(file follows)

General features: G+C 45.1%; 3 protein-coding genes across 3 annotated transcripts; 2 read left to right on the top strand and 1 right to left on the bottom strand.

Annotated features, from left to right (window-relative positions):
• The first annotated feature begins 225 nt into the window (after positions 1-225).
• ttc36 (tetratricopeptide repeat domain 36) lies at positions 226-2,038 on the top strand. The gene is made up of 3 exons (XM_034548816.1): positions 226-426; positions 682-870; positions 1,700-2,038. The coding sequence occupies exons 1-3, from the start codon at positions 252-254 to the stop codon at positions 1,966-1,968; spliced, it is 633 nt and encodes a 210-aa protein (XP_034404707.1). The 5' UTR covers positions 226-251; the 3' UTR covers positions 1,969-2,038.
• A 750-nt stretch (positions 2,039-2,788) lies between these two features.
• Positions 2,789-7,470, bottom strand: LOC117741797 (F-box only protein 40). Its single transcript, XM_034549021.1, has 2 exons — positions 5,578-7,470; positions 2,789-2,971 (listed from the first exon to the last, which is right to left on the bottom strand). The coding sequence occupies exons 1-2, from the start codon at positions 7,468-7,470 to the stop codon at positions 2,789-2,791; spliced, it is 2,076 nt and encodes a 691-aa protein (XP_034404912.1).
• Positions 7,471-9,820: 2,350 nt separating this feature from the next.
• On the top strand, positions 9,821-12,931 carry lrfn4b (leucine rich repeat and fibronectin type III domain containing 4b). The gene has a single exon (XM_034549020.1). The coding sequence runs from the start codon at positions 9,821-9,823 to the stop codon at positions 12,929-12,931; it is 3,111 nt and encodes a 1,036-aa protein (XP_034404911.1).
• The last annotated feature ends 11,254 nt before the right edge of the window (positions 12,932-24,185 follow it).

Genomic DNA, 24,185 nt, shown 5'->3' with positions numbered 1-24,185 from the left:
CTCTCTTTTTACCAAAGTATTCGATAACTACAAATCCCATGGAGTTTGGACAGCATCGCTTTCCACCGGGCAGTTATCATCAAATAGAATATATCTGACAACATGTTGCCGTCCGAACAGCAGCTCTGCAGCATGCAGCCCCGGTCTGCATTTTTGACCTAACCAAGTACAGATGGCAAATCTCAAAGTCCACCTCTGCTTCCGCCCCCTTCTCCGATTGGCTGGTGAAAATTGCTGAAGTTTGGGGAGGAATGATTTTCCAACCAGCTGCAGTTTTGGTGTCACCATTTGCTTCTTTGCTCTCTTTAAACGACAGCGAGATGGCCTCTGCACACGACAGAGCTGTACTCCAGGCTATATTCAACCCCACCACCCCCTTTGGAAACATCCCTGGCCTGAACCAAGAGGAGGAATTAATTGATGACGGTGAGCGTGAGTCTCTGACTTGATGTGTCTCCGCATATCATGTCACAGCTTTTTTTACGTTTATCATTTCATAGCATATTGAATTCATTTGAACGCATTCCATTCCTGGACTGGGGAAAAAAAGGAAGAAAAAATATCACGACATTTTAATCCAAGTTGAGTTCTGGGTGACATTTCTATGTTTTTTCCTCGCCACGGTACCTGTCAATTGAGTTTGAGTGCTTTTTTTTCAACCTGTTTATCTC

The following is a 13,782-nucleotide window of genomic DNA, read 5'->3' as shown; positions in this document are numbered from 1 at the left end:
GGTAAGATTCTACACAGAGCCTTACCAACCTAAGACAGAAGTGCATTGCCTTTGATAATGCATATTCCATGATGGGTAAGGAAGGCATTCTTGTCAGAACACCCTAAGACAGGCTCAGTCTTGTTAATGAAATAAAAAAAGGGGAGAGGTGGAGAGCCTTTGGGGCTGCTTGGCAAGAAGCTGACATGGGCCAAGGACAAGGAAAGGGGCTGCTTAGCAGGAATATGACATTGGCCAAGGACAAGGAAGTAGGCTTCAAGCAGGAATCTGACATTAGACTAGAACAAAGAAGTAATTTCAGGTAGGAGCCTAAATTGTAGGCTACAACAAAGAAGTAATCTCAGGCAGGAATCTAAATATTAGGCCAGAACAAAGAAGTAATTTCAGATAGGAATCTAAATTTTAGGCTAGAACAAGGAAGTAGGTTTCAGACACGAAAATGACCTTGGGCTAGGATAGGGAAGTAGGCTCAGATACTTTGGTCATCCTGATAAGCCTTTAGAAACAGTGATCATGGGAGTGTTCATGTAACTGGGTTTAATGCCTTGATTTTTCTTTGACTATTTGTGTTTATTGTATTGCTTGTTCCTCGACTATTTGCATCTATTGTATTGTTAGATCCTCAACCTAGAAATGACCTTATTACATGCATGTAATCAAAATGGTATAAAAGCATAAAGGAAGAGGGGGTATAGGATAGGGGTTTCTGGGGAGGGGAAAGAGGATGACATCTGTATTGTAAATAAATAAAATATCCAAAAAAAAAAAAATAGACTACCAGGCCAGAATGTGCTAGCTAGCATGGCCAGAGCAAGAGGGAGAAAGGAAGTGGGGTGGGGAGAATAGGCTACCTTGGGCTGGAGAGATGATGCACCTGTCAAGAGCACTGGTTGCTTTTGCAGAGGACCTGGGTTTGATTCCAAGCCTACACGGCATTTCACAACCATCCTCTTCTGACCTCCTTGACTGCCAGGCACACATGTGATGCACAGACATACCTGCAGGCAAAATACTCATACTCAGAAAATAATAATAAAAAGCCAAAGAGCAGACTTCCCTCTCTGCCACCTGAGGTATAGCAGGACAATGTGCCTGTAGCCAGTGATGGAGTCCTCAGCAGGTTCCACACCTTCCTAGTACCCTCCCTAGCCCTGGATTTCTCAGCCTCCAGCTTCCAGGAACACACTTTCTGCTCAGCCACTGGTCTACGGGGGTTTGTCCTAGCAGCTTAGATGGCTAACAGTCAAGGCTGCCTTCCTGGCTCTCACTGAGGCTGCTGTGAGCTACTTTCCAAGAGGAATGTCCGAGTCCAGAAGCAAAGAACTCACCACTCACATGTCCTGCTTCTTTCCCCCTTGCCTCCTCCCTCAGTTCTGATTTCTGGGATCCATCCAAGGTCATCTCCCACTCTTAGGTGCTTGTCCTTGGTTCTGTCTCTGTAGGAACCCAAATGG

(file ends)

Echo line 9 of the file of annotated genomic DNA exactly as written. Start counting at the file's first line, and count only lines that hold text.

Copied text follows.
• The last annotated feature ends 11,254 nt before the right edge of the window (positions 12,932-24,185 follow it).